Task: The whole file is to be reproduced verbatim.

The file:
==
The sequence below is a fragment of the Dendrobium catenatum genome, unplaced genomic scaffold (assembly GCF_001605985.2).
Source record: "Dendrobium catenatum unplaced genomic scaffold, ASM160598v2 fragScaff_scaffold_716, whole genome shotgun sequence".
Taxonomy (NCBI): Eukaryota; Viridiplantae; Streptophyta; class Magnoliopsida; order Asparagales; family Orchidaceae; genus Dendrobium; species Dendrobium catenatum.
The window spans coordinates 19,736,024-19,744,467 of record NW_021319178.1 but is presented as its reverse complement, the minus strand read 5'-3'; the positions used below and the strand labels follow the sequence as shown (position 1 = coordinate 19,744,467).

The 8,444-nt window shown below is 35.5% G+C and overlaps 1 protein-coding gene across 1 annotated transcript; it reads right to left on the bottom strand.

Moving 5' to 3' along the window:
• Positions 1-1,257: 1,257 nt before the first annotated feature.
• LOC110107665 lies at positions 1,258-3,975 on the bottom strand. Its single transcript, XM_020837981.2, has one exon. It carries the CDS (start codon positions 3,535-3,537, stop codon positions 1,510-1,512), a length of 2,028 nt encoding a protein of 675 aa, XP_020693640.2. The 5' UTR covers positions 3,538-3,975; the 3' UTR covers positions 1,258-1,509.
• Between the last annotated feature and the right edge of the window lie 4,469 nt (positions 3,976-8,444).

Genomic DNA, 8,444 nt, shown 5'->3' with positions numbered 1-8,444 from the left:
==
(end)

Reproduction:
The sequence below is a fragment of the Dendrobium catenatum genome, unplaced genomic scaffold (assembly GCF_001605985.2).
Source record: "Dendrobium catenatum unplaced genomic scaffold, ASM160598v2 fragScaff_scaffold_716, whole genome shotgun sequence".
Taxonomy (NCBI): Eukaryota; Viridiplantae; Streptophyta; class Magnoliopsida; order Asparagales; family Orchidaceae; genus Dendrobium; species Dendrobium catenatum.
The window spans coordinates 19,736,024-19,744,467 of record NW_021319178.1 but is presented as its reverse complement, the minus strand read 5'-3'; the positions used below and the strand labels follow the sequence as shown (position 1 = coordinate 19,744,467).

The 8,444-nt window shown below is 35.5% G+C and overlaps 1 protein-coding gene across 1 annotated transcript; it reads right to left on the bottom strand.

Moving 5' to 3' along the window:
• Positions 1-1,257: 1,257 nt before the first annotated feature.
• LOC110107665 lies at positions 1,258-3,975 on the bottom strand. Its single transcript, XM_020837981.2, has one exon. It carries the CDS (start codon positions 3,535-3,537, stop codon positions 1,510-1,512), a length of 2,028 nt encoding a protein of 675 aa, XP_020693640.2. The 5' UTR covers positions 3,538-3,975; the 3' UTR covers positions 1,258-1,509.
• Between the last annotated feature and the right edge of the window lie 4,469 nt (positions 3,976-8,444).

Genomic DNA, 8,444 nt, shown 5'->3' with positions numbered 1-8,444 from the left: